Wireguard for the Initiated

Wireguard is insanely great. Modern crypto, lightweight, in-kernel, UDP for everything and seamless roaming if your IP changes. What’s not to love?

But if you are just starting out with it and have a strong TCP/IP and Linux background, you might appreciate a concise explanation. This attempts to be that.

Wireguard

All it Does

Wireguard creates a virtual network interface, the first of which is called wg0, which encrypts and decrypts traffic. The kernel retains a list of peers and associated public keys. If the kernel get a packet destined to one of the peers, it gets encrypted and sent via UDP to the last known IP / port of that peer. The reverse happens if encrypted traffic arrives from a peer. If a properly encrypted packet arrives from an unexpected IP, that peer is updated and all response packets will now flow back to that new IP. That’s how roaming is supported — just like mosh. That’s all it does. Everything else — complicated IP subnetting, routing or any fancy port mappings— is done with netfilter, iproute2 or other standard kernel strategies. Wireguard’s elegance is in doing only one thing — encrypting and decrypting traffic — really well.

Install

Get the package however you prefer. In Ubuntu you could:

Now you presumably have the kernel module and the related userland utilities wg and the helper application wg-quick.

Keys

Wireguard uses Curve25519 public / secret key pairs which can be generated with wg thusly:

We’ll do this on two machines, machine “A” and machine “B”. Let’s bring up a wireguard interface on machine “A” named wg0 with 10.0.0.1/24 on it and pass it our secret key:

We’ll do the same using a different IP on machine “B”.

We can see what wireguard interface settings look like using wg with no arguments:

Peers

Now let’s tell machine “A” about the public key and initial IP / port combination to use to get to machine “B”:

And machine “B” about the same for “A”:

Peers are known by their public key. The associated IP / port combination can change as valid packets start to arrive from alternate addresses. Roaming clients are handled this way so you can just slap your laptop shut on one network and open it up on another without re-negotiating your VPN session.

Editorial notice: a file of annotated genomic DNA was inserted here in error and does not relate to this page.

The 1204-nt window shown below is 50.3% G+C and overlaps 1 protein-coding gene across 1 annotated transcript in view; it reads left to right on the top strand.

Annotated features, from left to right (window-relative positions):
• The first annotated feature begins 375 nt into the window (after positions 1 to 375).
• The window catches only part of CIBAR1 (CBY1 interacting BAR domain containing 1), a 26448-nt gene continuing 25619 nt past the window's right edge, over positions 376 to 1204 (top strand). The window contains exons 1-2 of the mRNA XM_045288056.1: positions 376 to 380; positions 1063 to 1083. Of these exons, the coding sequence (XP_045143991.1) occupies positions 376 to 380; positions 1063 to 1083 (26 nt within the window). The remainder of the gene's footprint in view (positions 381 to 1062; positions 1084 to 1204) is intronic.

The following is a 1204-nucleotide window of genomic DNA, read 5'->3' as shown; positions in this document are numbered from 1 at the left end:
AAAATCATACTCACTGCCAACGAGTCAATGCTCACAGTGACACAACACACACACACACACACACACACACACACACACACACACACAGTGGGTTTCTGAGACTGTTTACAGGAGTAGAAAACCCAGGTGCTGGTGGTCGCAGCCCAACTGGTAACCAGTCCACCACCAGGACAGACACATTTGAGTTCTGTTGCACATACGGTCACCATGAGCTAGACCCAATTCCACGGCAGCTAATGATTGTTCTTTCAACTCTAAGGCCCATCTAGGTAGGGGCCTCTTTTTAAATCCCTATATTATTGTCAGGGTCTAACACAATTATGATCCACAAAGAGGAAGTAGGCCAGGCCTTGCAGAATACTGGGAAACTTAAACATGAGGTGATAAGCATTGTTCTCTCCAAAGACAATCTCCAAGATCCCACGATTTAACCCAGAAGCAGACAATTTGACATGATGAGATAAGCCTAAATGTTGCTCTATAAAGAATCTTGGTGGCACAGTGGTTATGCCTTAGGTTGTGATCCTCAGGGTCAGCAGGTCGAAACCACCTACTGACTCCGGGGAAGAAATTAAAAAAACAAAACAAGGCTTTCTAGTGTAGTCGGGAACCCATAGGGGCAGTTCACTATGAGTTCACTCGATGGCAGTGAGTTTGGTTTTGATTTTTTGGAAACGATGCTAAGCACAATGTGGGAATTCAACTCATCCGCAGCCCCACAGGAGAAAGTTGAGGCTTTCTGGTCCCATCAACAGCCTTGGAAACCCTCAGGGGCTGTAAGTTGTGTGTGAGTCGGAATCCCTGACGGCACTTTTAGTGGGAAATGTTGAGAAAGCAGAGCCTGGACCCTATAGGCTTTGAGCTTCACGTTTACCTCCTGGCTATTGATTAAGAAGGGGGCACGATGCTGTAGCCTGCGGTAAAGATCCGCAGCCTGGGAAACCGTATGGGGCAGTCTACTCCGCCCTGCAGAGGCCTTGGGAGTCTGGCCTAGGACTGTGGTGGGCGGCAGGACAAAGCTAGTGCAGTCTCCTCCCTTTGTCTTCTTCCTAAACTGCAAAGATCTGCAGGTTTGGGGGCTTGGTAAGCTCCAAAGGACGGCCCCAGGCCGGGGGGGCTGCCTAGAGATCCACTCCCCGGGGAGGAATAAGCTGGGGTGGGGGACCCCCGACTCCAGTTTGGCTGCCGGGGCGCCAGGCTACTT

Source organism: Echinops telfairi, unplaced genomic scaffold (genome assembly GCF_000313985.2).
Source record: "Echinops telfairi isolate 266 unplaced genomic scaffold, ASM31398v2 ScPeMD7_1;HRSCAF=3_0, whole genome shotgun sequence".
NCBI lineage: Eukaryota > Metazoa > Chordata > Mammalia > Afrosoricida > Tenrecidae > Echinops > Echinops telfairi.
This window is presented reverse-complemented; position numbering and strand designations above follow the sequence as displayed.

The “allowed-ips” lets the interface know what network it can get to by encrypting packets with the given key and sending it to the given endpoint. Right now it is just the single machine 10.0.0.1/32 but you could send all 10.0.0.0/24 traffic or simply 0.0.0.0/0. You can think about it like the route entry for this key / IP / port combination.

Now try pinging 10.0.0.2 from 10.0.0.1 and you should get responses:

Check on the peers your machine knows about with the wg command — you’ll see peers listed there now:

That’s it (Oh, one more thing!)

There is a helper app called wg-quick which reads config files from /etc/wireguard/ which makes setting things up a little easier. (and more painlessly survive reboots) Here’s a minimal example:

Now, fire up wg-quick and see if you get the same setup:

And wg-quick down wg0 will do the opposite. On Ubuntu, you might make that survive reboots with:

DNS

If you end up routing most or all traffic through a Wireguard tunnel, you might want to automatically drop the IP of a DNS cache in there and maybe set a search domain. You can do that fairly concisely with:

You’ll notice 8.8.8.8 which is the DNS cache and example.com is how you specify your default search domain. Numbers are caches and names are search domains, all separated by commas.

Hub and Spoke

It is common to designate one peer as a “server” and have other clients peer through that to get to other peers. You do this using traditional iproute2 strategies (echo 1 > /proc/sys/net/ipv4/ip_forward and ip route entries) so there isn’t anything special here. I’ve been very happy with the minimal amount of CPU encrypting / decrypting to accomplish this costs. Even a $200 embedded appliance holds up fairly well at the center. You can see what I use for this in A Home Network which is a bit more broad article.

Conclusion

Wireguard is one of those “insanely great” things. It just does what it says on the can and nothing else. You can coax it to sending keepalive packets every once in a while (just add persistent-keepalive 25 to the wg command or PersistentKeepalive = 25 to the wg0.conf file to get a packet every 25 seconds) but beyond that it is totally silent unless traffic is requested. It handles roaming clients the way you want — just picks up where you left off if the packets are encrypted properly with the correct sequence number. And it doesn’t try to re-solve problems — all routing or interesting network configurations are handled the standard iproute2 way. It is the breath of fresh air you need if you are still stuck in IPSec / PPP / CHAP authentication hell.